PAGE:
Chronic kidney disease (CKD) often leads to irreversible deterioration of kidney function that often progresses to End Stage Kidney Disease (ESKD). CKD has emerged as a serious public health issue and data obtained from the USRDS reveals that the number 20 million patients in the United States suffer from CKD. As glomerular diseases secondary to podocyte dysfunction account for greater than 80% of all CKD, an intensive molecular and genetic approach to identify mechanisms for podocyte development, maintenance and repair may provide new therapeutic targets Recent evidence suggests an important role of clathrin mediated endocytosis orchestrating podocyte function. Using genetic mouse models, we have discovered proteins involved in mediating clathrin mediated endocytosis such as synaptojanin 1, dynamin, and endophilin, are indispensible for maintaining a normally functioning filtration barrier. We have further extended our findings that GAK, a protein important for uncoating clathrin, is equally important. To probe the mechanism, a microarray analysis on enriched glomeruli was performed revealing a plethora of actin-regulated genes containing a serum response element regulated by the serum response factor. We have also taken advantage of human kidney biopsies from patients with focal segmental glomerulosclerosis (FSGS), which also demonstrated reduced GAK expression and increased serum response factor expression. Therefore In Aim 1, we will define the fundamental mechanisms on how loss of GAK contributes to podocyte dysfunction through abnormal actin dynamics mediated by serum response factor.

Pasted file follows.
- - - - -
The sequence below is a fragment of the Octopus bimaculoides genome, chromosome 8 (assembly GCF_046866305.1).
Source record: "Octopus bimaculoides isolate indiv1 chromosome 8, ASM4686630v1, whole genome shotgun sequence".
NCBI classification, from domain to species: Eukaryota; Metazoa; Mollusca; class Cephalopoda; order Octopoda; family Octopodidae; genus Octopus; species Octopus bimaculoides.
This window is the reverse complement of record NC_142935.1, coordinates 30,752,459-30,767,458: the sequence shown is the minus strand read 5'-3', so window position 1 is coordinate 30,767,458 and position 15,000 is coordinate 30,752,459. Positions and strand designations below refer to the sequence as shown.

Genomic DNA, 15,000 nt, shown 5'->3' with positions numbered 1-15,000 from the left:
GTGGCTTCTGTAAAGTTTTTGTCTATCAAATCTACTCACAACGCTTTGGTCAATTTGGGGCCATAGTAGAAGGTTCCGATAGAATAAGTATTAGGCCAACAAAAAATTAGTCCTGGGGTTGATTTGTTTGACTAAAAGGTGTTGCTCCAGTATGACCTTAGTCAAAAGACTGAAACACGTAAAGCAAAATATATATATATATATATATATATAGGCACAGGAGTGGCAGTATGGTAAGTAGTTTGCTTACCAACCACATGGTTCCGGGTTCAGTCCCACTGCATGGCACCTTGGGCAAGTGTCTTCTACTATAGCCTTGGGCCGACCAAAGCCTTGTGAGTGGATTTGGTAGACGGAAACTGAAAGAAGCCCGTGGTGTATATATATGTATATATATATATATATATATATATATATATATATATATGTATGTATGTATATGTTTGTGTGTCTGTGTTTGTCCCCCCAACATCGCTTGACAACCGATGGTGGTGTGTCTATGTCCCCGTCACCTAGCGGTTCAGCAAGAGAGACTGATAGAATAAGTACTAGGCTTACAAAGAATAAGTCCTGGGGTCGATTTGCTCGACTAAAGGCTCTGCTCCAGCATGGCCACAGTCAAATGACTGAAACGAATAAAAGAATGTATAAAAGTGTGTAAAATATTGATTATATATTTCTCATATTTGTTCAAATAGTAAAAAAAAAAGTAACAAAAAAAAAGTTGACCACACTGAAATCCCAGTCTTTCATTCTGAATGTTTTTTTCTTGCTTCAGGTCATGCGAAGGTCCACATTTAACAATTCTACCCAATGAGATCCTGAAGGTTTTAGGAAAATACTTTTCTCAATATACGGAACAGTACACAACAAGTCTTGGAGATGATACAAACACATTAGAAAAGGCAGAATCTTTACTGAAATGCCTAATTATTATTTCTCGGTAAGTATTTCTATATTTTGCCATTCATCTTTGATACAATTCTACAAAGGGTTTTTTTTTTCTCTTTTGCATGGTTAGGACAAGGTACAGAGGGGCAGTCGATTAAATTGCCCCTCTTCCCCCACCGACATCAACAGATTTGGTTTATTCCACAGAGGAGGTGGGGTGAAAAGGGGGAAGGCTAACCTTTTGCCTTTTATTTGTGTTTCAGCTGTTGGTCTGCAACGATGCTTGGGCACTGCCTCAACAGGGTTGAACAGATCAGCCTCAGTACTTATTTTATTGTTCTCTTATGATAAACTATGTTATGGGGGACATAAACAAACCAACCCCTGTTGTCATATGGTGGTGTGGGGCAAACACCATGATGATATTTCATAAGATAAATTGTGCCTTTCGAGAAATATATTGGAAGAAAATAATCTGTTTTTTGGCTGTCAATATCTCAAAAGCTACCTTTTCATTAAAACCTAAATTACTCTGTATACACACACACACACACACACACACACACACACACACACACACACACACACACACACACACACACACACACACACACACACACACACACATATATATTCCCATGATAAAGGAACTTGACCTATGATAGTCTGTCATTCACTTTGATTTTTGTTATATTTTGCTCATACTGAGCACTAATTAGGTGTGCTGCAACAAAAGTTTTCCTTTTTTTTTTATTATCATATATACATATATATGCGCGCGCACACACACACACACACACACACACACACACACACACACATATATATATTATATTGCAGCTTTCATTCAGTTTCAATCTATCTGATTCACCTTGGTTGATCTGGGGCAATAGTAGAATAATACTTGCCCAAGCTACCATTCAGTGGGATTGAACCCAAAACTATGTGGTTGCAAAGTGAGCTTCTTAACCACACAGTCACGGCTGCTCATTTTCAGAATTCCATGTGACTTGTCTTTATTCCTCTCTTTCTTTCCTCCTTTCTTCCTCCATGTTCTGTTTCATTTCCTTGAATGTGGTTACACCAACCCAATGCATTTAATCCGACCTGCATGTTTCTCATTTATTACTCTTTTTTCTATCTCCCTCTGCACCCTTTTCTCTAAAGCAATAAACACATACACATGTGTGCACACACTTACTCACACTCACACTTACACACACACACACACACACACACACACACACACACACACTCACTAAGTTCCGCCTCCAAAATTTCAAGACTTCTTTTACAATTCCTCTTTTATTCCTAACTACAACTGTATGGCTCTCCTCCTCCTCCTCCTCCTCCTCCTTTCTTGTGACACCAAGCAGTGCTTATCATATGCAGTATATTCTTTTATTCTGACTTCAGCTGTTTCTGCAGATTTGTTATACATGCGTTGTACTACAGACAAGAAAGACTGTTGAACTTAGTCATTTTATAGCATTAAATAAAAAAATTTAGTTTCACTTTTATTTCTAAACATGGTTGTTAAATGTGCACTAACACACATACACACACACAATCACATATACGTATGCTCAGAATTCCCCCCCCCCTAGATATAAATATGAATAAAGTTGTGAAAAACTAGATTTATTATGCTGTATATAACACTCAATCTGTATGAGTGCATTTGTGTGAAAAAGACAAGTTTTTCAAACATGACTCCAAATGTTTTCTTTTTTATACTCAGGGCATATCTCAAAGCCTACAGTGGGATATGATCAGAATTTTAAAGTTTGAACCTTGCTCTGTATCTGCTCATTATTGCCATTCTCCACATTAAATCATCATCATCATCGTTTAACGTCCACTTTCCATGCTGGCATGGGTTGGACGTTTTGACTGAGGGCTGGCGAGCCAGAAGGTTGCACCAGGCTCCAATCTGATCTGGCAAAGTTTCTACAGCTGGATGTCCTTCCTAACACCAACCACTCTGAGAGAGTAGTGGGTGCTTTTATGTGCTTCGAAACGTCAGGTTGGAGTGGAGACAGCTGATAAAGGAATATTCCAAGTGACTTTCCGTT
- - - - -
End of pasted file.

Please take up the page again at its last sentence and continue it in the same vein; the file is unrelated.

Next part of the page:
In Aim 2, we will characterize the role of GAK's C-terminus to stabilize podocyte function and further investigate the link between endocytosis and actin in podocytes. Our mouse models of disease with human FSGS biopsy findings provide impetus to further define the role of clathrin- mediated endocytosis in the formation and maintenance an intact glomerular filtration barrier.

Public Health Relevance

Damage to the kidney filtration barrier resulting in urinary protein loss accounts for approximately 80% of end stage kidney disease where nearly 600,000 patients in the United States require dialysis or kidney transplantation. Understanding the fundamental biology is a necessity as currently, there is a lack of therapeutic options. In this grant proposal, we plan to elucidate the underlying components required to maintain a normally functioning filtration barrier, so that novel treatments can be discovered in the near future.

National Institute of Health (NIH)
National Institute of Diabetes and Digestive and Kidney Diseases (NIDDK)
Research Project (R01)
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Pathobiology of Kidney Disease Study Section (PBKD)
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Sadusky, Anna Burkart
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Yale University
Internal Medicine/Medicine
Schools of Medicine
New Haven
United States
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